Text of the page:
Often overlooked as a simple case of the ‘winter blues’, seasonal affective disorder (SAD), is a mood disorder that presents in a seasonal pattern. Most commonly felt in the cooler months, SAD can also occur through Spring and Summer, too (Gilkes, M 2018; Beyond Blue Ltd 2019c).
It is important to note the overlap that often exists between depression, delirium and dementia. High rates of delirium and depression are reported in people with dementia, and conversely, dementia and depression are further risk factors for developing delirium (health.vic 2018). It is recommended you familiarise yourself with the differences between the three conditions, as misdiagnosis is common, particularly in older patients and clients.
There are a number of possible causes of depression, however, it is difficult to narrow these down to one:
(Harvard Medical School 2019; Jesulola et al. 2018; SANE Australia n.d.)
Though depression can be developed by anybody at any stage of life, there are some populations who are at a greater risk than others, including:
(Beyond Blue Ltd 2019b)
Signs and symptoms of depression can vary from person to person and will range from mild to very severe. One or many of the following may be felt by someone experiencing depression:
(ReachOut Australia 2019b; Beyond Blue Ltd 2019a; SANE Australia n.d.)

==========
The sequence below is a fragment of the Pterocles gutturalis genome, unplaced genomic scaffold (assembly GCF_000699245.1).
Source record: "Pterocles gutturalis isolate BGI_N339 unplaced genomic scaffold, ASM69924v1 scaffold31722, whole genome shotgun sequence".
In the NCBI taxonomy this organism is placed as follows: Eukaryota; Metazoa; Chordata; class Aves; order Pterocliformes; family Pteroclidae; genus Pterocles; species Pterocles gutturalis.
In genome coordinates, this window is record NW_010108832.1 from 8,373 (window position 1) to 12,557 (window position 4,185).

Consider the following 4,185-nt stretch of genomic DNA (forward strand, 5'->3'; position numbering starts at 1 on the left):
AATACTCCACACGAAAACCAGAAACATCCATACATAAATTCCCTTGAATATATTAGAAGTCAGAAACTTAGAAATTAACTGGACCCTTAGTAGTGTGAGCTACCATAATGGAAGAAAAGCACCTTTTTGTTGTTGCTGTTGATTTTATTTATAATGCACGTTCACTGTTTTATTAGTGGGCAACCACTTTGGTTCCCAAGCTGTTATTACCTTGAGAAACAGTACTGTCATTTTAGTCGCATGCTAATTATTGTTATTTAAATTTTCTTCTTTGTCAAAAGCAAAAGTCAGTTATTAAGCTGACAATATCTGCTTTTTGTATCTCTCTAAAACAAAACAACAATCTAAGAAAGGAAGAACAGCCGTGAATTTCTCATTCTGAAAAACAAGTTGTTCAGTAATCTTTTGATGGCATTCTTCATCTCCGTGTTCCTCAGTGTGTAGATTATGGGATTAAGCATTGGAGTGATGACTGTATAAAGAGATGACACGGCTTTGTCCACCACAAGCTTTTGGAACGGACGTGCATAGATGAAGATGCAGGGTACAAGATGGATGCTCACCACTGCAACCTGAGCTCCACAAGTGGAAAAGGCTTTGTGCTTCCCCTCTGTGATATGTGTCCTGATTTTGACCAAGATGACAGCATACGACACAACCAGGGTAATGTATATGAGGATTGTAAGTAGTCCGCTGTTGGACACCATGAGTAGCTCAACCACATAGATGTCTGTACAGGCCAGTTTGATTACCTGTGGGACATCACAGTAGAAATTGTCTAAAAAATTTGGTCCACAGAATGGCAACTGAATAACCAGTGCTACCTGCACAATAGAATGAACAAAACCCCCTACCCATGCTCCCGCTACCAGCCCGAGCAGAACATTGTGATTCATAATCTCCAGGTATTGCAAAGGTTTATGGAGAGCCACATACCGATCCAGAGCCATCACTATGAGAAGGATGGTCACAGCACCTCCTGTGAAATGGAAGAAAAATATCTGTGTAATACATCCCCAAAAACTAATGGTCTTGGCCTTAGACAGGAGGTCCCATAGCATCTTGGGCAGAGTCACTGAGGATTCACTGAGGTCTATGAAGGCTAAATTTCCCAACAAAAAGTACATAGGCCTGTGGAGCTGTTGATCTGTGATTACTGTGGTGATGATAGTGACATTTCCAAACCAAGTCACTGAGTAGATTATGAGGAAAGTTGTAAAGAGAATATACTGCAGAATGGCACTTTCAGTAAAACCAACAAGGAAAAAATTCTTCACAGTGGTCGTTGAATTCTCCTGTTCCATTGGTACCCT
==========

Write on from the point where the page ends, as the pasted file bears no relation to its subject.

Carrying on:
If any of the above symptoms are severe and last for two weeks or more, and begin to affect other aspects of a person’s life, professional help should be sought (Black Dog Institute n.d.).
A diagnosis of depression is generally made in accordance with the recognised criteria described in the Diagnostic and Statistical Manual of Mental Disorders, or DSM 5. Clinicians will ask a series of screening questions to determine a score from mild to severe to help guide a course for treatment (Healthdirect Australia 2017).
It is important to remember that depression is treatable, just like any other illness.
A treatment plan should be person-centred and developed in collaboration with the patient, so to best tailor options to suit their personal circumstances (ReachOut Australia 2019b).
Treatment options are many, however, most will commonly include:
(Black Dog Institute 2018; The Australian College of Mental Health Nurses Inc. 2012)
Timely interventions are key. Each person may respond differently to treatments and finding the right treatment may take time, therefore It is important that the patient is supported through this process (ReachOut Australia 2019b).
If you suspect someone in your care is suffering from depression and has been displaying any of the signs and symptoms listed above, they should be referred to a GP, mental health nurse, psychologist or psychiatrist.
If you or a person in your care expresses they are feeling suicidal, seek immediate help.
24-hour support services and counselling are available, including:
Ausmed’s Editorial team is committed to providing high-quality and thoroughly researched content to our readers, free of any commercial bias or conflict of interest. All articles are developed in consultation with healthcare professionals and peer reviewed where necessary, undergoing a yearly review to ensure all healthcare information is kept up to date.